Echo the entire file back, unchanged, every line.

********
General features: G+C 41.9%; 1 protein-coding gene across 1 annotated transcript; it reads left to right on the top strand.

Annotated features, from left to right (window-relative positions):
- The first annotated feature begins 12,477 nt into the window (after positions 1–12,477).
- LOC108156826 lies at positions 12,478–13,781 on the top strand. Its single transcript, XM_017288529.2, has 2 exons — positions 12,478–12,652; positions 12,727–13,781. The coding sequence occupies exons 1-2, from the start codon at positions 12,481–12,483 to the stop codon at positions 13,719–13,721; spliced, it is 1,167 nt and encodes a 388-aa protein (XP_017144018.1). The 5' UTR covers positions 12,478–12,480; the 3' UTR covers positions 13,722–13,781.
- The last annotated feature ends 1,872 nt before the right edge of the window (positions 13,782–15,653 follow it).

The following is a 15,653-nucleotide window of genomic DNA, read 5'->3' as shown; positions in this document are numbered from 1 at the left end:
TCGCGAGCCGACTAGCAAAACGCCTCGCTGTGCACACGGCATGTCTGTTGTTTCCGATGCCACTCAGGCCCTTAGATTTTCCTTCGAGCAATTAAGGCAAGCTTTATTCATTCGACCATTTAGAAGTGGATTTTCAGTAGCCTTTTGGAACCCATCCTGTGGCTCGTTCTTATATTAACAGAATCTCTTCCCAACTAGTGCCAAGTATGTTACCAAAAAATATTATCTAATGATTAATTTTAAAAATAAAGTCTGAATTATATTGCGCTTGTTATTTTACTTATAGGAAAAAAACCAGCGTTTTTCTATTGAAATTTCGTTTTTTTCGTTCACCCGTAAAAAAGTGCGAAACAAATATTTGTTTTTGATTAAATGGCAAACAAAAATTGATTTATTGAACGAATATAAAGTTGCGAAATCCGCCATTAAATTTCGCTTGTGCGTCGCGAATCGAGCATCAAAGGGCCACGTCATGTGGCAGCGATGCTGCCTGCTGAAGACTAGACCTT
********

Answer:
General features: G+C 41.9%; 1 protein-coding gene across 1 annotated transcript; it reads left to right on the top strand.

Annotated features, from left to right (window-relative positions):
- The first annotated feature begins 12,477 nt into the window (after positions 1–12,477).
- LOC108156826 lies at positions 12,478–13,781 on the top strand. Its single transcript, XM_017288529.2, has 2 exons — positions 12,478–12,652; positions 12,727–13,781. The coding sequence occupies exons 1-2, from the start codon at positions 12,481–12,483 to the stop codon at positions 13,719–13,721; spliced, it is 1,167 nt and encodes a 388-aa protein (XP_017144018.1). The 5' UTR covers positions 12,478–12,480; the 3' UTR covers positions 13,722–13,781.
- The last annotated feature ends 1,872 nt before the right edge of the window (positions 13,782–15,653 follow it).

The following is a 15,653-nucleotide window of genomic DNA, read 5'->3' as shown; positions in this document are numbered from 1 at the left end:
TCGCGAGCCGACTAGCAAAACGCCTCGCTGTGCACACGGCATGTCTGTTGTTTCCGATGCCACTCAGGCCCTTAGATTTTCCTTCGAGCAATTAAGGCAAGCTTTATTCATTCGACCATTTAGAAGTGGATTTTCAGTAGCCTTTTGGAACCCATCCTGTGGCTCGTTCTTATATTAACAGAATCTCTTCCCAACTAGTGCCAAGTATGTTACCAAAAAATATTATCTAATGATTAATTTTAAAAATAAAGTCTGAATTATATTGCGCTTGTTATTTTACTTATAGGAAAAAAACCAGCGTTTTTCTATTGAAATTTCGTTTTTTTCGTTCACCCGTAAAAAAGTGCGAAACAAATATTTGTTTTTGATTAAATGGCAAACAAAAATTGATTTATTGAACGAATATAAAGTTGCGAAATCCGCCATTAAATTTCGCTTGTGCGTCGCGAATCGAGCATCAAAGGGCCACGTCATGTGGCAGCGATGCTGCCTGCTGAAGACTAGACCTT